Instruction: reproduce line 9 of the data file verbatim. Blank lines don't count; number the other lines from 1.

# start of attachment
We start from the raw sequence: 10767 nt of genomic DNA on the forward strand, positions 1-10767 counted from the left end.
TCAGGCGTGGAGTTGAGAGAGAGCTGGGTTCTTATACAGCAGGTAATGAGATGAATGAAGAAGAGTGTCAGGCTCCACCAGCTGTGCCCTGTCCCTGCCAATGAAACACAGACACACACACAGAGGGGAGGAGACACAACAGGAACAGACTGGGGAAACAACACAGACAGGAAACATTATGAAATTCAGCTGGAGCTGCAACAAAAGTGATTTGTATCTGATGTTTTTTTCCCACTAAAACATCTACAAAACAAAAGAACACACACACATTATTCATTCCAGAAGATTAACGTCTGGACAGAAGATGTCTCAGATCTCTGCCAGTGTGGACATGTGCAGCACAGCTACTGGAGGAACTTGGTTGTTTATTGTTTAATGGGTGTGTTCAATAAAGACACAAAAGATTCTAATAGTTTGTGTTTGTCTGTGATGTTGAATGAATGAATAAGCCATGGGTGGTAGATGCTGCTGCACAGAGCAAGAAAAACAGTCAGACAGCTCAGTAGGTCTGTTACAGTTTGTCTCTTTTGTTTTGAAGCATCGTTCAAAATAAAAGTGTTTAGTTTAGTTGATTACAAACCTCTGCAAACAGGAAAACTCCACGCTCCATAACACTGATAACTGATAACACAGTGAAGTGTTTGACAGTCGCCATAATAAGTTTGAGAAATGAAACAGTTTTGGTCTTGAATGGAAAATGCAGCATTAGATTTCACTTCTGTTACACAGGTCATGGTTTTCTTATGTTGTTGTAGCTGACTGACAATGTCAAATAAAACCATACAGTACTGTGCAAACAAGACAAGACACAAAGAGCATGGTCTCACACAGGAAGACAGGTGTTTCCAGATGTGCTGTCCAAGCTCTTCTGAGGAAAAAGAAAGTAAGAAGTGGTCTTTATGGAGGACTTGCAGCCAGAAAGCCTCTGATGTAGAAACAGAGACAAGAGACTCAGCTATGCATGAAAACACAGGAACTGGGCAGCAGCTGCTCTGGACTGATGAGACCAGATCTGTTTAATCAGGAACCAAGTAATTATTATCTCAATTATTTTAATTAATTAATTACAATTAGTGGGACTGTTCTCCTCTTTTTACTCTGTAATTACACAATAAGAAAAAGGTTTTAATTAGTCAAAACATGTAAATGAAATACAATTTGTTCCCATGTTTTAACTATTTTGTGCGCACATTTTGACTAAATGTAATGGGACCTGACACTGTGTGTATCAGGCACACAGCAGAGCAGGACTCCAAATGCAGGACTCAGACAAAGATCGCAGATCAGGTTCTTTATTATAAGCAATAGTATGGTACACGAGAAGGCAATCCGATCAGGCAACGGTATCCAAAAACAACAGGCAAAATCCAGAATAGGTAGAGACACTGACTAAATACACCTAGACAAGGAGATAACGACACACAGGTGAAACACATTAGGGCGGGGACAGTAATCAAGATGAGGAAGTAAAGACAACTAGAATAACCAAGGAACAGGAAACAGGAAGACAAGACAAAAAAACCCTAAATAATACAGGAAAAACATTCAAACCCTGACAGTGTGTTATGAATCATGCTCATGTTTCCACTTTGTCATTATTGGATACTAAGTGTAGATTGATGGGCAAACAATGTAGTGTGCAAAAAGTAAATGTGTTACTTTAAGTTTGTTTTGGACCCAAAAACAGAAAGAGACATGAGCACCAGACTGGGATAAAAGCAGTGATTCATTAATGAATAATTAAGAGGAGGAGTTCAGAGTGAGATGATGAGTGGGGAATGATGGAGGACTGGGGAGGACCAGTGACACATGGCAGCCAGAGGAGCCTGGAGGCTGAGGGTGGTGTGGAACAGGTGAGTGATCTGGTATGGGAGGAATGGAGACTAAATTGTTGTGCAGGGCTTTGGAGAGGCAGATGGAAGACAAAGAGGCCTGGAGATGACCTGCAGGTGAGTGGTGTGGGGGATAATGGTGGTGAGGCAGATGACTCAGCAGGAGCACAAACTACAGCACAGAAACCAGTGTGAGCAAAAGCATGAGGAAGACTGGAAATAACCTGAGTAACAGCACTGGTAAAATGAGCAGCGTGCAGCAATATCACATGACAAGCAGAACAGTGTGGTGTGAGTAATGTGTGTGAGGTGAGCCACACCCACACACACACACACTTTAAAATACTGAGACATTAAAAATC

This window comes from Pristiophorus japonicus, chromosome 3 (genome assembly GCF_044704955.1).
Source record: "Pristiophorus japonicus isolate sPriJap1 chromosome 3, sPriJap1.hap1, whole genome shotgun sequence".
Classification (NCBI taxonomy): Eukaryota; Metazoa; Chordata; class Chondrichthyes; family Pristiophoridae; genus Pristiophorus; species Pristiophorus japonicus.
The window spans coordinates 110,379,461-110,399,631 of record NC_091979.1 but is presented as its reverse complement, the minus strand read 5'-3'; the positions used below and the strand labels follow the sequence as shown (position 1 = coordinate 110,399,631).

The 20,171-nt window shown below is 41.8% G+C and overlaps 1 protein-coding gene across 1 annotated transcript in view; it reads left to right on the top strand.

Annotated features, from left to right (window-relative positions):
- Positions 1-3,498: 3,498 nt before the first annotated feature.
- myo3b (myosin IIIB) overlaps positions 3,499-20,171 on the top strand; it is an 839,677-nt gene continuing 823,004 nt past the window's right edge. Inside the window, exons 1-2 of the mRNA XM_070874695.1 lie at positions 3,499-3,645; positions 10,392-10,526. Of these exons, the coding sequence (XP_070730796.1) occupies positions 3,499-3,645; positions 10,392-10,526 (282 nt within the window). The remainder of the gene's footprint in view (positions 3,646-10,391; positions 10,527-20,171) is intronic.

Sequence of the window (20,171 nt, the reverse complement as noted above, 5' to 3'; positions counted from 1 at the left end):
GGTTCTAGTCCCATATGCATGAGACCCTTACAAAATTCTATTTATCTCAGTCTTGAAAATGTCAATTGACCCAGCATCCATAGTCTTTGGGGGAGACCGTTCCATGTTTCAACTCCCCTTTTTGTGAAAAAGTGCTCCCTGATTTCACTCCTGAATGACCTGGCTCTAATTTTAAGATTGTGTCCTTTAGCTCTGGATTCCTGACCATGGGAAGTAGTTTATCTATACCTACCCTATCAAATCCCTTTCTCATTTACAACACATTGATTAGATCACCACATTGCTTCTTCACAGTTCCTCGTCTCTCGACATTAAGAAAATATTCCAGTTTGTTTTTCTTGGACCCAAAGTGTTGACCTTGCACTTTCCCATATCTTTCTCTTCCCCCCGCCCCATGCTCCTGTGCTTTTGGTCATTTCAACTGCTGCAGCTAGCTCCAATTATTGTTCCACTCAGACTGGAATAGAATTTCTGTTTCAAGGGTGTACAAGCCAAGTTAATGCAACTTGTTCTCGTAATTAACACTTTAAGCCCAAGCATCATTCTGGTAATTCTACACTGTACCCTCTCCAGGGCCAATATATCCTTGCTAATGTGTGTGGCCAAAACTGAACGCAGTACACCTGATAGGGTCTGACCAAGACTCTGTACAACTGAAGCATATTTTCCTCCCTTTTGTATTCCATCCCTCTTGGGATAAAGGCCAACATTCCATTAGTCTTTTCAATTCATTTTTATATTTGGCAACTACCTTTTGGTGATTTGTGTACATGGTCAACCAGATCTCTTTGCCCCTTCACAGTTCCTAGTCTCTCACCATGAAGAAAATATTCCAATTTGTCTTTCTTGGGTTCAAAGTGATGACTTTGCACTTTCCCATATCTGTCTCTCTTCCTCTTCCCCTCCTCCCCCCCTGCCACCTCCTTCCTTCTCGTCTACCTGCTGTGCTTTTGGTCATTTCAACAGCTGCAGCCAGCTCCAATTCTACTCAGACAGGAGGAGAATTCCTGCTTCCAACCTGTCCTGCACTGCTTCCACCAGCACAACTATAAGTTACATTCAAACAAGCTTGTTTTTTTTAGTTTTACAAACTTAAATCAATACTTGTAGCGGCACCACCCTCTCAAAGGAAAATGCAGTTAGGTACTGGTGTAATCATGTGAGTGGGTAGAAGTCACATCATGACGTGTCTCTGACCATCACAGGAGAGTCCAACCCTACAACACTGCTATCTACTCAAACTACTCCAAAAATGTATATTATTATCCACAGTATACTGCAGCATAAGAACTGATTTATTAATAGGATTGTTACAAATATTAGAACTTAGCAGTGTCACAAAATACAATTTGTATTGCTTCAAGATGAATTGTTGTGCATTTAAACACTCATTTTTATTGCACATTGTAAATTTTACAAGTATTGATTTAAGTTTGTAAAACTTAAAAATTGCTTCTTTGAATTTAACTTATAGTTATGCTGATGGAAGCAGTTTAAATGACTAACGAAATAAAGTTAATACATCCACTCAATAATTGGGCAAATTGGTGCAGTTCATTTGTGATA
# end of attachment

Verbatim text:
- Positions 1-3,498: 3,498 nt before the first annotated feature.